Fast Company: The shockingly fun amenity on the roof of Capital One’s headquarters
July 12, 2022

Fast Company: The shockingly fun amenity on the roof of Capital One’s headquarters

The bank may have one of the most unexpected perks for its office workers.

Eleven stories up, on a rooftop at the corporate campus of one of America’s biggest banks, grown adults are playing miniature golf. They may have a tiki drink or two. And they’re probably putting over par.

They’re at Perch Putt, an 18-hole mini-golf course complete with bright green Astroturf and undulating greens. It’s one of the more playful, if unexpected, amenities of the corporate landscape.

The course is part of the Perch at Capital One Center in Tysons, Virginia, which includes the bank’s headquarters, a 300-room hotel, and a corporate events venue and performance hall. The Perch covers 2.5 acres of open space on the roof of the performance hall. Developed as a public-private partnership with the Fairfax County Park Authority, 1.2 acres of the rooftop space is a public park, in compliance with the county’s open space requirements.

It’s also an effort to differentiate Capital One as an employer. Jonathan Griffith, Capital One Center’s managing director, says the rooftop space is “an amenity strategy that allows us to recruit and retain the top talent, specifically in this market.”

The space includes a large grass field, food trucks that have been craned up more than 100 feet, a beer garden with an amphitheater, and a rum bar with a selection of frozen drinks and classic tiki cocktails.

It’s an unusual place for a park, but Griffith says it’s a way to use the otherwise dead space of a building’s roof in a way that benefits both employees and the general public. “The elevators open up and it’s this whole playground,” he says.

It’s a dramatic reinvention of a previously forgettable corporate office area. Capital One acquired this property in the 1990s and built it into the kind of suburban corporate office that was ubiquitous back then: a 14-story tower overlooking a parking garage, some fields of grass, and a large fence. “It was really saying, ‘stay out’ to anyone who wasn’t here for Capital One business,” Griffith says.

The area is now undergoing a transition away from this suburban past, and Capital One is revamping its 25-acre campus accordingly. An expansion of the Washington, D.C., metro system added a new station right next to Capital One’s headquarters in 2014. Capital One Center is positioning itself as a live-work-play destination more akin to the offerings of a city center, and densifying what was previously mostly unused land. More than 6 million square feet of real estate is either built or under development there, including office space, restaurants, retail storefronts—and mini golf.

Perch Putt, which opened earlier this month, is the second phase of the Perch project, and is situated on a part of the building that was designed to one day hold a planned vertical expansion that would add 600 residential units in a tower rising from the roof. Griffith says the mini-golf course will eventually be removed for that phase of the development, but for now the company is in no rush to build that out, as there are already roughly 2,000 units that will be constructed across the street in the next few years.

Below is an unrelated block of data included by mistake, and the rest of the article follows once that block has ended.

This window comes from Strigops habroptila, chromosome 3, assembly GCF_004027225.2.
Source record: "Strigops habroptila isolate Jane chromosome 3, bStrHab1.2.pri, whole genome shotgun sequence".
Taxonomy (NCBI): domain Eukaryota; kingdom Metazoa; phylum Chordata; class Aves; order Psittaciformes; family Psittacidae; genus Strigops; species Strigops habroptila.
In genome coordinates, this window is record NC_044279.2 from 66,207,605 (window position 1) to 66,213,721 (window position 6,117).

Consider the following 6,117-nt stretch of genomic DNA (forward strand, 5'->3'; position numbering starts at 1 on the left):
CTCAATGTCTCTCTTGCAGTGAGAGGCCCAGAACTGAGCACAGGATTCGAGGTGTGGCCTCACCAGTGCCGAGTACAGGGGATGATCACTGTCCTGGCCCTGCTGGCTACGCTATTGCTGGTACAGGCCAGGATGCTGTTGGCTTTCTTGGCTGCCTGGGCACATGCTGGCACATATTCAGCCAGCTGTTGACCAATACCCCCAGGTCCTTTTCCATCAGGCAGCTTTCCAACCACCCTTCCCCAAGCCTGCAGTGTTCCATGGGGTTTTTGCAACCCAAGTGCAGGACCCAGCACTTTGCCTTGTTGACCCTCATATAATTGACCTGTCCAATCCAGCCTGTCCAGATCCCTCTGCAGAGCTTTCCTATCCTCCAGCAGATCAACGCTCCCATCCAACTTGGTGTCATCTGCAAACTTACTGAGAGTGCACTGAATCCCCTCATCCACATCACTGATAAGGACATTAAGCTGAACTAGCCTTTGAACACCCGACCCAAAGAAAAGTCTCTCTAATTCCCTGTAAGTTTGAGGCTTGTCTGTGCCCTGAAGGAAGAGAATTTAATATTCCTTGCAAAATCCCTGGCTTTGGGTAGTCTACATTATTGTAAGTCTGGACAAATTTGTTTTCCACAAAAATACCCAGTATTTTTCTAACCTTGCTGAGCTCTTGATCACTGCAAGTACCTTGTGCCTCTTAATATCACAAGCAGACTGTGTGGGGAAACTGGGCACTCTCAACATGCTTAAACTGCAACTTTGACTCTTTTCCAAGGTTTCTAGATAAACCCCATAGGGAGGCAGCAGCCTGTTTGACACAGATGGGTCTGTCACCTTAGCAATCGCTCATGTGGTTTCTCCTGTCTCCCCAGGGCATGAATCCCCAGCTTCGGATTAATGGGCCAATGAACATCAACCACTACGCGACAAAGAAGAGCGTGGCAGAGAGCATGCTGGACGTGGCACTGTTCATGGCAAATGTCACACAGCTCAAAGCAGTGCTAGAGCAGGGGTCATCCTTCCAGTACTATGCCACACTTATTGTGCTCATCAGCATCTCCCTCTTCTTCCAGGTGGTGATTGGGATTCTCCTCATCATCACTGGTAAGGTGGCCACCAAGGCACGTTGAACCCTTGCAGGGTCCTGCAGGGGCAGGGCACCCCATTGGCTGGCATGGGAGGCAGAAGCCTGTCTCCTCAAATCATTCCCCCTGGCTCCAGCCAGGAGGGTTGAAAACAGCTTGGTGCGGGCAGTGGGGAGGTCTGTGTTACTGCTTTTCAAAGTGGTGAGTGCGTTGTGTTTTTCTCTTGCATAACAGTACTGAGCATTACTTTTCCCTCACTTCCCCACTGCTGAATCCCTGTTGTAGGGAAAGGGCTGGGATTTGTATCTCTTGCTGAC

“But we didn’t want to leave this rooftop as a gaping hole in the middle of this otherwise vibrant campus,” Griffith says. “Perch Putt was born out of a need to have an interim use.”

Capital One wouldn’t disclose the total cost of the rooftop amenities, but Griffith called it “not insignificant” and a “long-term investment” in the emerging neighborhood and in its own employees.

Perch Putt is already getting use from workers, with some Capital One departments using the course for meetings and team-building exercises. Griffith says he commonly sees Capital One employees working outside in the park, or meeting at the beer garden for drinks after work. On a typical Thursday night he says there might be 300 to 400 people up on the roof, either at the beer garden, playing in the park, or putting on the mini-golf course. The crowds range from office workers to families. “You have people in business suits and ties down to little kids and people in flip-flops,” he says.

Griffith says Perch Putt is meant for all ages, but the course is far from child’s play. “We went in wanting to make it difficult and I think we’ve found we went a little too challenging on some of the holes,” he admits, noting that adjustments will probably be made over the winter. “It’s not for the faint of heart. I guess it depends how many cocktails you had before you started the round as well.”

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